Really seriously flabbergasted and concerned about this.
This is terrifying and very important.
Fuck. History’s fucking repeating itself.
You are fucking kidding me.
Oh, you mean the same thing they’re doing to Palestinians?
SEEKING VOICE ACTORS!!
Specifically seeking POC / TRANS / GENDERFLUID / QUEER / DISABLED / NEURODIVERGENT / OTHERWISE MARGINALIZED voice actors!!
Audition to join multimedia production group Oscar Moreau - a group made up of marginalized people creating media that stars marginalized people. More on the character and the audition process under the cut.
Even if you personally do not plan on auditioning, please, reblog for your followers who might be interested!
Hey guys! So like, this is a huge first, but we have literally not received any auditions!! We’re halfway to the deadline and we’re still at zero. So boost this and tell all your friends with good voices they can talk for us if they wanna. Thanks for your help!
Adrianne Haslet-Davis dances again for the first time since the Boston terrorist attack last year.
When the bombs went off at the Boston Marathon finish line, Adrianne Haslet-Davis lost the lower half of her left leg in the explosion. She’s a ballroom dance teacher, and she assumed she would never dance again. With most prosthetics, she wouldn’t.
But Hugh Herr, of the MIT Media Lab, wanted to find a way to help her. He created a bionic limb specifically for dancers, studying the way they move and adapting the limb to fit their motion. (He explains how he did it here.)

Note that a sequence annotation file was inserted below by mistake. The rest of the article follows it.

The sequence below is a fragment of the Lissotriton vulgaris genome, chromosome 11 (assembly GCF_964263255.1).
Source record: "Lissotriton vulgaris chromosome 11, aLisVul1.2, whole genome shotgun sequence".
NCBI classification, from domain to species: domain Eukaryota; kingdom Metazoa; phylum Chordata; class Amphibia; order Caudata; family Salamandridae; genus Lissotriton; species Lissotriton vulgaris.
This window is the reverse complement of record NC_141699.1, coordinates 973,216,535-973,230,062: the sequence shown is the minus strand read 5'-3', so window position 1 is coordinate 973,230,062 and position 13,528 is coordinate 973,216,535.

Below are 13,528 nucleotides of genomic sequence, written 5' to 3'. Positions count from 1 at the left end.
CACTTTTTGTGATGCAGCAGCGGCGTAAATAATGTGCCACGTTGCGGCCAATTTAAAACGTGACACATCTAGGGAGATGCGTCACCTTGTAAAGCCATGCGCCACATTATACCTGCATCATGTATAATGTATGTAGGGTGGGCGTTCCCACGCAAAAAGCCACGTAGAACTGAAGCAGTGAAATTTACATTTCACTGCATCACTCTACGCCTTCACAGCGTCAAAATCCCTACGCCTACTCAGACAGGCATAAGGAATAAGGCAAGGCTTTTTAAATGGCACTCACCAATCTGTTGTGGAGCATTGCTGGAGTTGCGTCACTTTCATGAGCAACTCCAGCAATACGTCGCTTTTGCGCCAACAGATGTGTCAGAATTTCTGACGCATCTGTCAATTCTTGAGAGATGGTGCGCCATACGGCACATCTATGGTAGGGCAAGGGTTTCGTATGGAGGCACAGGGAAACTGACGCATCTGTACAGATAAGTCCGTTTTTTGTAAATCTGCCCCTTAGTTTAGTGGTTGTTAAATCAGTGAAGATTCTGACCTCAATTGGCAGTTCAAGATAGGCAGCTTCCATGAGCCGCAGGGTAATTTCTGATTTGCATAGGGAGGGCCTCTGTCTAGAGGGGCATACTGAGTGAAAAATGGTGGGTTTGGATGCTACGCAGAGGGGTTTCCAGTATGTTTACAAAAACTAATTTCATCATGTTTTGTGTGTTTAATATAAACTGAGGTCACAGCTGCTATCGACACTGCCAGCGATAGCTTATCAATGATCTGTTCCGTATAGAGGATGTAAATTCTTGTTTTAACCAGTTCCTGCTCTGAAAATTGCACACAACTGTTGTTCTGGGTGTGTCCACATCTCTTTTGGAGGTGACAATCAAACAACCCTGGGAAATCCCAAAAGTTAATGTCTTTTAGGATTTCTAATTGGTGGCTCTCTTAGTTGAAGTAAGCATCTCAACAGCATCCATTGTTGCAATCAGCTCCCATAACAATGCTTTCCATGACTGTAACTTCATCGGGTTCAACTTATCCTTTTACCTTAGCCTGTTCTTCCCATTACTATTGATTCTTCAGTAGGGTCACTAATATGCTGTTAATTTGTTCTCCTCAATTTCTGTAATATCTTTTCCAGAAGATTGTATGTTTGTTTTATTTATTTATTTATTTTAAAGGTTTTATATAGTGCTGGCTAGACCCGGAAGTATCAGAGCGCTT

At TED2014, Adrianne danced for the first time since the attack, wearing the bionic limb that Hugh created for her.
Hugh says, “It was 3.5 seconds between the bomb blasts in the Boston terrorist attack. In 3.5 seconds, the criminals and cowards took Adrianne off the dance floor. In 200 days, we put her back. We will not be intimidated, brought down, diminished, conquered or stopped by acts of violence.”
Amen to that, Hugh.
24-year-old photographer Asher Svidensky recently traveled to west Mongolia with the intention of documenting the lives of traditional Kazakh eagle hunters, people who tame eagles for the purpose of hunting smaller animals.
With the traditions typically laying in the hands of the boys and the men, the biggest surprise throughout the journey was Svidensky’s discovery of a young eagle huntress, 13-year-old Ashol Pan, the daughter of an experienced eagle hunter. These stunning photographs symbolize the potential future of the eagle hunting tradition as it expands beyond a male-only practice.